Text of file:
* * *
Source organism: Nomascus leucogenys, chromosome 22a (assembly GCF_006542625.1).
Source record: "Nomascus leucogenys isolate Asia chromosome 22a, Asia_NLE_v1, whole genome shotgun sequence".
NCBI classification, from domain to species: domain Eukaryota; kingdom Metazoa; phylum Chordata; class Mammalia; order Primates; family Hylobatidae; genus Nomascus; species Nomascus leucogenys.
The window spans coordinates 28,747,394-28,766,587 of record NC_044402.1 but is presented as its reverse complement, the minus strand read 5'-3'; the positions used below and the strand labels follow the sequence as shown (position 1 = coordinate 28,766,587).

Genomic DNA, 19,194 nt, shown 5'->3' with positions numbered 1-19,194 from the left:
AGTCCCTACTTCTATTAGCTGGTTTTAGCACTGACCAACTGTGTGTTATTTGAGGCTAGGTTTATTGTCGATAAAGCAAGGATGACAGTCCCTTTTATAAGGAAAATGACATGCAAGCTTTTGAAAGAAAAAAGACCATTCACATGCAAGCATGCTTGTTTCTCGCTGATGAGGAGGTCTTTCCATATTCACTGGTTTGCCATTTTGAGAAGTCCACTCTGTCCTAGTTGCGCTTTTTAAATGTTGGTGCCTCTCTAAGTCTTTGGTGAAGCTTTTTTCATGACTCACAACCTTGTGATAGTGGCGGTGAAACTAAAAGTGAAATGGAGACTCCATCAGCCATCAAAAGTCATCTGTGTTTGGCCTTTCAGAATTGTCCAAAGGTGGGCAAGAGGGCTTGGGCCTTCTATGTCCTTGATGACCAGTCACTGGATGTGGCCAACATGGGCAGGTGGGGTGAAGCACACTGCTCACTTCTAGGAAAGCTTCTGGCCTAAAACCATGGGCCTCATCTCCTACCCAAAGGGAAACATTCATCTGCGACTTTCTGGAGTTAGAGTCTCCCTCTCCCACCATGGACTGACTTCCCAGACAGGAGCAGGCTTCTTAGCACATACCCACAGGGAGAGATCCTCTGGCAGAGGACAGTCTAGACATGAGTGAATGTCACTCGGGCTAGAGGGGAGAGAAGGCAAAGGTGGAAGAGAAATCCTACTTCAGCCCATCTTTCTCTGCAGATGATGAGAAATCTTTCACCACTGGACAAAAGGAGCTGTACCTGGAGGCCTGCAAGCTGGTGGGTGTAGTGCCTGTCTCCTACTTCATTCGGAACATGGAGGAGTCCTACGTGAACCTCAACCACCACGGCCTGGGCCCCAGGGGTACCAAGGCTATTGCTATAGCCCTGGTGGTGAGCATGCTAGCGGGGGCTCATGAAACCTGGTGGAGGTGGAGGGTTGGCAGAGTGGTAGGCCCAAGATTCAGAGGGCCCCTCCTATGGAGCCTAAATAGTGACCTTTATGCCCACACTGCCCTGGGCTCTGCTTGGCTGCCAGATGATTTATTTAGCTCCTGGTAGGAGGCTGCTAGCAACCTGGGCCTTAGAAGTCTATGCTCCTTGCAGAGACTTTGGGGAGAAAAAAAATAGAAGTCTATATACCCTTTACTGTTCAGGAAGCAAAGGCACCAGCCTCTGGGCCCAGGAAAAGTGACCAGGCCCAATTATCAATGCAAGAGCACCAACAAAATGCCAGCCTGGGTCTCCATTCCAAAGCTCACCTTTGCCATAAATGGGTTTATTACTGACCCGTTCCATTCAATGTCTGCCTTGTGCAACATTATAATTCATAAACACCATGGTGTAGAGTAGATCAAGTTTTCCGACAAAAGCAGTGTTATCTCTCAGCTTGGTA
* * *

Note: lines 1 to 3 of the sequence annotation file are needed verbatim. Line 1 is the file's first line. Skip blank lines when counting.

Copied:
Source organism: Nomascus leucogenys, chromosome 22a (assembly GCF_006542625.1).
Source record: "Nomascus leucogenys isolate Asia chromosome 22a, Asia_NLE_v1, whole genome shotgun sequence".
NCBI classification, from domain to species: domain Eukaryota; kingdom Metazoa; phylum Chordata; class Mammalia; order Primates; family Hylobatidae; genus Nomascus; species Nomascus leucogenys.